As a late-Soviet short, and within Tarasov’s body of work, Contract does hold up pretty well. It does have a strong point to make on œconomics, and also a certain propagandistic tint to it. However, it clearly also has a soul that transcends this. Contract takes the first-contact theme of its 1978 predecessor as a starting-point, and deepens the considerations of difference and similitude. The building of the relationship between the human and the robot – which culminates to the point where one is willing to sacrifice himself for the other – feels authentic and earned, even if it is rather forced on them from the outside.


  1. This is probably the best write-up of this cartoon that I've seen! I updated/improved the translation for it today, and it can be watched with the new subs here:

    However, there's one really interesting thing you missed. If you read the original 1959 story, you'll notice that the storyline diverges drastically after the colonist attempts to return his purchase to the Company.
    In the original story, the robot threatens to shoot & kill the colonist if he doesn't buy its wares (because the robot will be disassembled if it fails yet again, so it's desperate), and he in turn tells the company rep that the Company must therefore send him money in order to allow him to buy the robot's wares, to keep the robot from killing him and thereby keep him alive, per their contract. When the company rep refuses, he declares them in breach of their contract, and is sure that he will win in court. He then offers to teach the robot better salesmanship tactics in return for getting its wares for free, which the robot accepts. Obviously, there are a few things in there which would have been "ideologically wrong" - e.g. the idea that the capitalist court system would actually be fair to the underdog, and the notion of salesman as a noble, positive profession.

    In the original story (written in an optimistic 1950s America), the greedy capitalist company is indeed there... but the humble former-salesman colonist manages to outsmart them, while doing it all legally, AND think up a win-win transactional relationship with the robot! While in the Soviet version, the two opposing capitalist bosses destroy each other in a violent tantrum, and the two "underlings" denounce transactionalism - and so the lyrics of Ella Fitzgerald's song, "I can't give you anything but love", become very fitting.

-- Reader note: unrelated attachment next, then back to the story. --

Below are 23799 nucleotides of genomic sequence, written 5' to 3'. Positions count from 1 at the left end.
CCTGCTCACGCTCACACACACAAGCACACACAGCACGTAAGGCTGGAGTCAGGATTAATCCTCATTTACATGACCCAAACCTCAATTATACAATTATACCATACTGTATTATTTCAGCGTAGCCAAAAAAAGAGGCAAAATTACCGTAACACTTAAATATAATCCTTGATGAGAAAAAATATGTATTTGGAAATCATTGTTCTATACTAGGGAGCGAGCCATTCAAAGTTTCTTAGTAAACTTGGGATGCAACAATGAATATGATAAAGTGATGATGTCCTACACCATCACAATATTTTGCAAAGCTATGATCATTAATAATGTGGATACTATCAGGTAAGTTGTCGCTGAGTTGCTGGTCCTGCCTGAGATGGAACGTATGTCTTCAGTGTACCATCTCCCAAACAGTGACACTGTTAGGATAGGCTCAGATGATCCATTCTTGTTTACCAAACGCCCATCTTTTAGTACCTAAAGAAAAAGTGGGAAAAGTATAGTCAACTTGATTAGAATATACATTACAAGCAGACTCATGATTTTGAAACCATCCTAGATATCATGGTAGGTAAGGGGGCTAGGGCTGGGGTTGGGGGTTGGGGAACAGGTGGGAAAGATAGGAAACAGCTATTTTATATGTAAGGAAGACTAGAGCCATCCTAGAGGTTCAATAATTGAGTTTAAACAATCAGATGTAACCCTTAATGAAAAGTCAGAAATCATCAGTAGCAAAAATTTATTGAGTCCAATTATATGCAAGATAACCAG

One thing that I suspect about Tarasov's films, is that he WANTED to do these kinds of stories because he really did believe in the ideology. I don't think this was forced on him from above. I've studied enough of the filmography of Soviet animation directors of those decades to come to the conclusion that those who didn't want to film ideological scripts were not forced into them, or at least were given pretty wide leeway in which topics to pick (for example, one could do "public safety" instead, or adapt something classic, or focus on children's films). Tarasov specifically seemed to seek such scripts out.

    I wonder if this is why his films, with a few exceptions, still remain without good HD transfers. They are now ideologically inconvenient.

  2. Also, have you seen "Mayakovsky Laughs", in which Tarasov made a major section at the end?
    By no means a perfect film, but quite interesting. Some of the animation is quite impressive, and not just Tarasov's (I really like the NEP fish market scene, myself).